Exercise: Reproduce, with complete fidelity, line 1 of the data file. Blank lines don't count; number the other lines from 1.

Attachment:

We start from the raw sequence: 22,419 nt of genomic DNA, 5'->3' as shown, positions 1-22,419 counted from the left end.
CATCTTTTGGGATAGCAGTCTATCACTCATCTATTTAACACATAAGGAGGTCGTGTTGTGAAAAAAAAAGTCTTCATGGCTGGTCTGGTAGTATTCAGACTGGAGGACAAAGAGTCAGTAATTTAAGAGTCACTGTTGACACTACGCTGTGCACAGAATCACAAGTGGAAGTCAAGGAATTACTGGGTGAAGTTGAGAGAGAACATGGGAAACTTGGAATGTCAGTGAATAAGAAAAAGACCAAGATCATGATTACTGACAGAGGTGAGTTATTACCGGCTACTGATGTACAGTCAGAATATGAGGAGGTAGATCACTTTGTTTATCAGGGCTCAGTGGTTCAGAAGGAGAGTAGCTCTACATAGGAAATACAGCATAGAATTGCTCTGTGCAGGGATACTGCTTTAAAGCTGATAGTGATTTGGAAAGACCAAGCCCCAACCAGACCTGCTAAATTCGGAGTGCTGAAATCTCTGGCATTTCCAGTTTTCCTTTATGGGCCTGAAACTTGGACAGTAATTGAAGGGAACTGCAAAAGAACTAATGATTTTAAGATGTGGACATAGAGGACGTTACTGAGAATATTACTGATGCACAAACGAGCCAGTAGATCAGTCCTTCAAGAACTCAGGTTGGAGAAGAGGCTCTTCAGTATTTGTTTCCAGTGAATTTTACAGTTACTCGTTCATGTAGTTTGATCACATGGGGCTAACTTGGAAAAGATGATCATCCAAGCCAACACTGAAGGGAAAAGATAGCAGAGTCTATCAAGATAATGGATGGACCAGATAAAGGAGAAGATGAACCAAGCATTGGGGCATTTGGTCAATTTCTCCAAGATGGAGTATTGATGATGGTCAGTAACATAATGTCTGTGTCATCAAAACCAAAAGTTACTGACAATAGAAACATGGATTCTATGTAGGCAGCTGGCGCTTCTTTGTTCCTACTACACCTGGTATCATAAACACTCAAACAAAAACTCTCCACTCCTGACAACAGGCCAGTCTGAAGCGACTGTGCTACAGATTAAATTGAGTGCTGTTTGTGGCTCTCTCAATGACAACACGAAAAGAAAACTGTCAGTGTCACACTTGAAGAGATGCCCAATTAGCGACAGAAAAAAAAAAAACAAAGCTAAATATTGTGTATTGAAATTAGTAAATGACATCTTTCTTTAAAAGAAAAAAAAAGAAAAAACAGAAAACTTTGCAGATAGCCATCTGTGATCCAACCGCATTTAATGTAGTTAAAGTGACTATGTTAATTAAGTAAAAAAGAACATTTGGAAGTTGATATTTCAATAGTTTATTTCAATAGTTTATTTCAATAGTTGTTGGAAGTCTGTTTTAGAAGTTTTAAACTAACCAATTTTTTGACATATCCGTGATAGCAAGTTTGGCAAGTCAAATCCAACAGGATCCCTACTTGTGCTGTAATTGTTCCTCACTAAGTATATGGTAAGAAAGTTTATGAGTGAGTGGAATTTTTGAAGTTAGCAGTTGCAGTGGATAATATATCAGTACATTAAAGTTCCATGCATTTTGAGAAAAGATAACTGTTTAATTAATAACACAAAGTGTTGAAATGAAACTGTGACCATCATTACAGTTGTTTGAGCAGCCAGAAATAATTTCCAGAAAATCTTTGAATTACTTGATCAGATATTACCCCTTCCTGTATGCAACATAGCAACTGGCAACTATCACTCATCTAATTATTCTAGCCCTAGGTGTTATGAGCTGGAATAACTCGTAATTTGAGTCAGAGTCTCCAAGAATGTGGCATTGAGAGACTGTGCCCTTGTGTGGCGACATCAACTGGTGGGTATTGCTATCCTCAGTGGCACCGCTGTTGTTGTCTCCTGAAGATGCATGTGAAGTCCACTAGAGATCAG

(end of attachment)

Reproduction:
We start from the raw sequence: 22,419 nt of genomic DNA, 5'->3' as shown, positions 1-22,419 counted from the left end.